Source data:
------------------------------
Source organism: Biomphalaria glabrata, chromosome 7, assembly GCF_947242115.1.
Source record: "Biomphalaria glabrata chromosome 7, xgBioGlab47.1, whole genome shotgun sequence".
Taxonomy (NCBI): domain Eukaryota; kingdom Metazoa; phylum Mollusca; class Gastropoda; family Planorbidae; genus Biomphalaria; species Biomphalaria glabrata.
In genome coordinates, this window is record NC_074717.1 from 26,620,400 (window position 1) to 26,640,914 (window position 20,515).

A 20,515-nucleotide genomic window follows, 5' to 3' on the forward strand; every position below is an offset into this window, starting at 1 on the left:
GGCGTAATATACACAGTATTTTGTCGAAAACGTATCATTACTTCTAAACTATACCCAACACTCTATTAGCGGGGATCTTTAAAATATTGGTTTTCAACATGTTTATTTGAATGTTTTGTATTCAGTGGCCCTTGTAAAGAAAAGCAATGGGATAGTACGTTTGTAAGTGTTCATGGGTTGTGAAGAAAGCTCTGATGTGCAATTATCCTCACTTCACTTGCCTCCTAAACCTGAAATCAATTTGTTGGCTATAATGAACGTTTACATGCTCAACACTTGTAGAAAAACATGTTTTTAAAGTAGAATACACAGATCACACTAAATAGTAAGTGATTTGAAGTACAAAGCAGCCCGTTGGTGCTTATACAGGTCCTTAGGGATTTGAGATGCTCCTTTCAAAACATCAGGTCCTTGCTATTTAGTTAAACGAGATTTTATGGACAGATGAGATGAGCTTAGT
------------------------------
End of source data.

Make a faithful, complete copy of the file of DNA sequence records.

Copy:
Source organism: Biomphalaria glabrata, chromosome 7, assembly GCF_947242115.1.
Source record: "Biomphalaria glabrata chromosome 7, xgBioGlab47.1, whole genome shotgun sequence".
Taxonomy (NCBI): domain Eukaryota; kingdom Metazoa; phylum Mollusca; class Gastropoda; family Planorbidae; genus Biomphalaria; species Biomphalaria glabrata.
In genome coordinates, this window is record NC_074717.1 from 26,620,400 (window position 1) to 26,640,914 (window position 20,515).

A 20,515-nucleotide genomic window follows, 5' to 3' on the forward strand; every position below is an offset into this window, starting at 1 on the left:
GGCGTAATATACACAGTATTTTGTCGAAAACGTATCATTACTTCTAAACTATACCCAACACTCTATTAGCGGGGATCTTTAAAATATTGGTTTTCAACATGTTTATTTGAATGTTTTGTATTCAGTGGCCCTTGTAAAGAAAAGCAATGGGATAGTACGTTTGTAAGTGTTCATGGGTTGTGAAGAAAGCTCTGATGTGCAATTATCCTCACTTCACTTGCCTCCTAAACCTGAAATCAATTTGTTGGCTATAATGAACGTTTACATGCTCAACACTTGTAGAAAAACATGTTTTTAAAGTAGAATACACAGATCACACTAAATAGTAAGTGATTTGAAGTACAAAGCAGCCCGTTGGTGCTTATACAGGTCCTTAGGGATTTGAGATGCTCCTTTCAAAACATCAGGTCCTTGCTATTTAGTTAAACGAGATTTTATGGACAGATGAGATGAGCTTAGT